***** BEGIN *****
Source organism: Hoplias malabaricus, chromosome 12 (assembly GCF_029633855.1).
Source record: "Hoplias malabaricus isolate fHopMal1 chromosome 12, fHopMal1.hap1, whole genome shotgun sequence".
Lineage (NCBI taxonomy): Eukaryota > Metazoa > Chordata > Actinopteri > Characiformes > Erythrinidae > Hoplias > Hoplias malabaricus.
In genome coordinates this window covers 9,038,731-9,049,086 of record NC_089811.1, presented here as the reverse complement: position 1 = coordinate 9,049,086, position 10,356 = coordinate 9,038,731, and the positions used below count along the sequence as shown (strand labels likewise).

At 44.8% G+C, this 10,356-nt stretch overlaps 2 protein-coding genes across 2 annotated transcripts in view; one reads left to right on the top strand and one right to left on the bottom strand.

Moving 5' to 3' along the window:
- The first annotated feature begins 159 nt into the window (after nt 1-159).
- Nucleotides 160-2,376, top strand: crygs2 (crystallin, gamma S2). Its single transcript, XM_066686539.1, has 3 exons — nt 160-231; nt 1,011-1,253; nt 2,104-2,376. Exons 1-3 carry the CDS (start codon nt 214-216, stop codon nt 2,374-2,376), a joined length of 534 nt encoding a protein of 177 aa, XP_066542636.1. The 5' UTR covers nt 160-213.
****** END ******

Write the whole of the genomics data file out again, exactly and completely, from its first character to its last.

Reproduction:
Source organism: Hoplias malabaricus, chromosome 12 (assembly GCF_029633855.1).
Source record: "Hoplias malabaricus isolate fHopMal1 chromosome 12, fHopMal1.hap1, whole genome shotgun sequence".
Lineage (NCBI taxonomy): Eukaryota > Metazoa > Chordata > Actinopteri > Characiformes > Erythrinidae > Hoplias > Hoplias malabaricus.
In genome coordinates this window covers 9,038,731-9,049,086 of record NC_089811.1, presented here as the reverse complement: position 1 = coordinate 9,049,086, position 10,356 = coordinate 9,038,731, and the positions used below count along the sequence as shown (strand labels likewise).

At 44.8% G+C, this 10,356-nt stretch overlaps 2 protein-coding genes across 2 annotated transcripts in view; one reads left to right on the top strand and one right to left on the bottom strand.

Moving 5' to 3' along the window:
- The first annotated feature begins 159 nt into the window (after nt 1-159).
- Nucleotides 160-2,376, top strand: crygs2 (crystallin, gamma S2). Its single transcript, XM_066686539.1, has 3 exons — nt 160-231; nt 1,011-1,253; nt 2,104-2,376. Exons 1-3 carry the CDS (start codon nt 214-216, stop codon nt 2,374-2,376), a joined length of 534 nt encoding a protein of 177 aa, XP_066542636.1. The 5' UTR covers nt 160-213.